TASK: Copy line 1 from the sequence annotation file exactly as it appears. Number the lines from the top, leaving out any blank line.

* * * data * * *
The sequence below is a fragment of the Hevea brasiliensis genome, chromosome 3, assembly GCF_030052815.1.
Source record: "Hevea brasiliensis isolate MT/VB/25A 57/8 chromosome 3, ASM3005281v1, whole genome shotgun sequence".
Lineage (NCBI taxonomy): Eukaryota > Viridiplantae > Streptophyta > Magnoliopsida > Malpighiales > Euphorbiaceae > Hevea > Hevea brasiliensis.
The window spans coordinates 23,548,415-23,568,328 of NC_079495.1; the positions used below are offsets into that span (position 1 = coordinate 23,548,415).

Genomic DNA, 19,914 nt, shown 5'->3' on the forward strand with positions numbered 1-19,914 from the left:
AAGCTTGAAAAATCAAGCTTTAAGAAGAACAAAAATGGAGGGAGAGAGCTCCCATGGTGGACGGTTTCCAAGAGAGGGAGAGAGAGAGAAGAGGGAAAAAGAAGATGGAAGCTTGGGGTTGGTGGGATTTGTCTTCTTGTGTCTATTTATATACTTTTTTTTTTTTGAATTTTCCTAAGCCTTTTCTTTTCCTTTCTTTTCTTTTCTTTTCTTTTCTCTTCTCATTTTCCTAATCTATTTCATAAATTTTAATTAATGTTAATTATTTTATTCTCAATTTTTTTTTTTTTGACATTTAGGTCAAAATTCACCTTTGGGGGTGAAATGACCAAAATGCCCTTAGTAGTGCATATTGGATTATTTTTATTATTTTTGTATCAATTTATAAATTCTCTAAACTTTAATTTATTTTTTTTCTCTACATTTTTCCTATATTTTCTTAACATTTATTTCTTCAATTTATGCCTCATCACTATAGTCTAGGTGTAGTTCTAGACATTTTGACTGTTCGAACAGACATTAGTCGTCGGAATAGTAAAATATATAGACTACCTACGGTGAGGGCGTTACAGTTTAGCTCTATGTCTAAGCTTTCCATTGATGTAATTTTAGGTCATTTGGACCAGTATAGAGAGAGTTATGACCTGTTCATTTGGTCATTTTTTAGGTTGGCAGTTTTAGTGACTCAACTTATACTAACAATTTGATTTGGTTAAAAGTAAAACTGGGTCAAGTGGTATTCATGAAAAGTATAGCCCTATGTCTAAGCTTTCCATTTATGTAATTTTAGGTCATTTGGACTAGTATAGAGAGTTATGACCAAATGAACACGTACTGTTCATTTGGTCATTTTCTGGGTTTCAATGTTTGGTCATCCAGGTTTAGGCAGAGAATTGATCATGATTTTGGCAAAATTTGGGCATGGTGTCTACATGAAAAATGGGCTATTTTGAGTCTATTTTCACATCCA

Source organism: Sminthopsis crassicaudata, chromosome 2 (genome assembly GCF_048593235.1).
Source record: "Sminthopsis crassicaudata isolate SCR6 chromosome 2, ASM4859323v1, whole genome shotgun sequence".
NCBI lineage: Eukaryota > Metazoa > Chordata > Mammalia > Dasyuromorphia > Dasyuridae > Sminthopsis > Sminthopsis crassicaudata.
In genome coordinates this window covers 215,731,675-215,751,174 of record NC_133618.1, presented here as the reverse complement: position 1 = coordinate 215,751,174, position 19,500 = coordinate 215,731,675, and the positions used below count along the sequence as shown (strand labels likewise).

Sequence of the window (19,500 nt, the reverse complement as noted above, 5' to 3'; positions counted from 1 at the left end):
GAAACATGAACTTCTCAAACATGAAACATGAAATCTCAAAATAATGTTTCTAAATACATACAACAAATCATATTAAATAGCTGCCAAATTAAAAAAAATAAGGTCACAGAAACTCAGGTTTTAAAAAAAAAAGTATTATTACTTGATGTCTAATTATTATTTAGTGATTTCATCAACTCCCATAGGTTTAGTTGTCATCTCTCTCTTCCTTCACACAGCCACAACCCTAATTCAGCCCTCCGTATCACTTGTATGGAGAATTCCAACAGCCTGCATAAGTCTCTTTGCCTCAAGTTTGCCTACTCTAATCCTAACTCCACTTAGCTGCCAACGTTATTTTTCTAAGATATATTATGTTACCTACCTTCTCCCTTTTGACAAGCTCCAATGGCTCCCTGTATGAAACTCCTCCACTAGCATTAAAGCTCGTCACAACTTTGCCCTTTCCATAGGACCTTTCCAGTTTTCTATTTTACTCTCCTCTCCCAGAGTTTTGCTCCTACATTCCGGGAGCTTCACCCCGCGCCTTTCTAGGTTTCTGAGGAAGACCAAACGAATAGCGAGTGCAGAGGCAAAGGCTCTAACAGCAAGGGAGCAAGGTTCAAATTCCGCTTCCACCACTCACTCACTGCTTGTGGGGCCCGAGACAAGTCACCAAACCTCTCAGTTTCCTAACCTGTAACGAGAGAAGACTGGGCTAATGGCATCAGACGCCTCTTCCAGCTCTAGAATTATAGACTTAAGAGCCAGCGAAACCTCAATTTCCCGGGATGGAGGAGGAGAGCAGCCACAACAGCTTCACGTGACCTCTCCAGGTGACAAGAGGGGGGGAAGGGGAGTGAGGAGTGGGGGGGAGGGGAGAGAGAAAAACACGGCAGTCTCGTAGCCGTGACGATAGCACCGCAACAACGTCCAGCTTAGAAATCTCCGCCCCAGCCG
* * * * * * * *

The sequence below is a fragment of the Hevea brasiliensis genome, chromosome 3, assembly GCF_030052815.1.